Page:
After the rape scene I was cued in that justice was not even around the furthest corner. There's one hint at police intervention but Sascha chooses to keep dark deeds all in the family. This is a world where there is no such thing as fairness and Eklöf's new order has not only flown from the outlying building of mainstream convention but methodically shat on all of its windows. Is the film's apparent bravery separable from its craft or are the two the brown of the combining of the coffee and the milk?

Holiday, while far from financially successful, has been a critical darling. Sight and Sound placed it as the 43rd best film of 2019 and The Guardian's Wendy Ide gave it a five star review. The web suggests that it has made under three grand in distribution. I wish it well on Blu-ray but it's a tough sell. I applaud the furthering of what is extraordinarily difficult cinema (less for the horror of the rape and more for the awfulness of the characters and 'having' to spend time with them) but even applying normal critical standards to a film like this is like having a go at someone's nail polish as you're being kneed in the genital region. I may lose all credibility with nit-picks but I have to say that I was irritated at the first shot by the camera pan that moved too slowly. It also lost Sascha's shoes from the lower frame line on the move. I think the metaphor of the innocent striding into a brightly lit but human-less world was interesting but technically I wished for a little more. To illustrate another important point, what if you were making a film and in the film there had to be a band playing but they had to be of recognisably low quality. So as a filmmaker, you can never state this categorically. You have to rely on the audience to glean your intentions. My criticism of the blandness of the script may be perfunctory because it was most probably intentional. Exchanges between different language speakers may be at the heart of my unease with the simplicity of the dialogue but it was all so on the nail. The visuals took the sub-textural weight. Directorially, Eklöf favours Kubrickian rock solid static shots so the film, Brechtian in its nature, never invites us too close to either character or event. In this way, the rape scene is just witnessed not revelled in (though I found it all too easy to be utterly repulsed by it). So while the edit took as much skill as a slightly 'more edited' film would, the film's pace is somewhat leisurely especially because narratively we simply don't travel very far. And in a later scene, is there a body in those black bags or just general rubbish because they look awfully light… As I said, nit-picks.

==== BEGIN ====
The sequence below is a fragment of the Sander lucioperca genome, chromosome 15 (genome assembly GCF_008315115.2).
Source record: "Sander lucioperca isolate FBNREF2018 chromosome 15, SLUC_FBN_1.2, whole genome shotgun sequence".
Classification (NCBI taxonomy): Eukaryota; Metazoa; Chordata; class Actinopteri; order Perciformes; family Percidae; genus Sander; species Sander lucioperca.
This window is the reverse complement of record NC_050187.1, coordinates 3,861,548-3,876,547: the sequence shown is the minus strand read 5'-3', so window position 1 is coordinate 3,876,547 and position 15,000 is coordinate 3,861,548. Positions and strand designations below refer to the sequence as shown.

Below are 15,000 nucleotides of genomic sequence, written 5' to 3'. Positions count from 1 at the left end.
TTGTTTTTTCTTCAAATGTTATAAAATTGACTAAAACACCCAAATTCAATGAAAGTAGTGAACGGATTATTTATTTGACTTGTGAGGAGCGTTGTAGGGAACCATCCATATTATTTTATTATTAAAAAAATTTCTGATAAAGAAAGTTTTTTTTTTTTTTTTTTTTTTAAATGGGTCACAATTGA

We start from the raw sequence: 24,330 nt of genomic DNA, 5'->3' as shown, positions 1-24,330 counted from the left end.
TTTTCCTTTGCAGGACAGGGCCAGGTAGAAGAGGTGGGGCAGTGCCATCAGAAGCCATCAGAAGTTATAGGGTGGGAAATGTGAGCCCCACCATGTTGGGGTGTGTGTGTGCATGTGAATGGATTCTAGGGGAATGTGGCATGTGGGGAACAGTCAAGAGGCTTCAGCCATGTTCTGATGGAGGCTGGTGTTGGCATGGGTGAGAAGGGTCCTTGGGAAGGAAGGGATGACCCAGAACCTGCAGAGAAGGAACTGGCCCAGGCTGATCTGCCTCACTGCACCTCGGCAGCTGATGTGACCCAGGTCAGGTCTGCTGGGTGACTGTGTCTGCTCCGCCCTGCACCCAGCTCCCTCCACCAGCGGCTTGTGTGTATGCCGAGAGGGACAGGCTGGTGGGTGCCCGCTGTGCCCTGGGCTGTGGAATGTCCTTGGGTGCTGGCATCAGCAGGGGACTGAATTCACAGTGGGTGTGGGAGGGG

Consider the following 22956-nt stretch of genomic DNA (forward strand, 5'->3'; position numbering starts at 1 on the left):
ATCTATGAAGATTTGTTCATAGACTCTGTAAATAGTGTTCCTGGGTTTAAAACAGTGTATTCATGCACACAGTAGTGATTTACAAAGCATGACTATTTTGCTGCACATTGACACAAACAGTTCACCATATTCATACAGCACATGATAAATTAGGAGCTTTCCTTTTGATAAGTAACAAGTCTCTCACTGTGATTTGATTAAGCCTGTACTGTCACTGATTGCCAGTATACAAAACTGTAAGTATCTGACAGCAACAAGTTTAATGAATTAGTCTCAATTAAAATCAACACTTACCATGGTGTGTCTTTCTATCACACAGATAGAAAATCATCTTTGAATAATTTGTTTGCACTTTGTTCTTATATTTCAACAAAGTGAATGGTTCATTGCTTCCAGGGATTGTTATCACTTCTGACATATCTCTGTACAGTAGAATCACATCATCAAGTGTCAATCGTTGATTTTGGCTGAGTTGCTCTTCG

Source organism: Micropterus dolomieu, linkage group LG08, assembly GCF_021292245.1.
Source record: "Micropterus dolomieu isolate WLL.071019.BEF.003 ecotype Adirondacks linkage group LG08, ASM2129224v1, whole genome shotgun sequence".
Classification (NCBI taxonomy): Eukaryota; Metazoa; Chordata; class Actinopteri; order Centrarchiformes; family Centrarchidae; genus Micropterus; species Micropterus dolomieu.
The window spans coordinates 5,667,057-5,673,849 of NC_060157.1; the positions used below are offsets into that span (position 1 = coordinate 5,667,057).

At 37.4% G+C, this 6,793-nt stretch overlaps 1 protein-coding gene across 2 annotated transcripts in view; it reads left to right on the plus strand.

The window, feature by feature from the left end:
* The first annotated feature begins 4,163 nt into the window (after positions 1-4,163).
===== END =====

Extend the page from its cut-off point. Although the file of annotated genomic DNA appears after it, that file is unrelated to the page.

The Dutchman contemplates

Holiday is repulsively fascinating and proves that cinema is a wide net catching the bigger fish and the sometimes infinitely more interesting minnows. I'm sure multiple viewings will prove Eklöf's craft to be much more wide ranging than I can give credit for here. But once seen, never forgotten. I'll leave further analysis to those who can stomach the company of these despicable people more than I.

sound and vision

The 2.35:1 presentation was shot digitally and it looks as bright as sunlight and as sharp as can be. The lifestyles it's depicting may be dark and oppressive but the Turkish Riviera is having none of that Godfather nonsense. Cinematographer Gordon Willis would have a cardiac arrest working on this film. Contrast levels are spot on with lots of clear detail and the colours pop out of the screen. There's no grain. How could there be?

The original 5.1 surround sound is extremely well mixed, both in subtle and gross moments and only on some pounding car bass does the sub get any real action.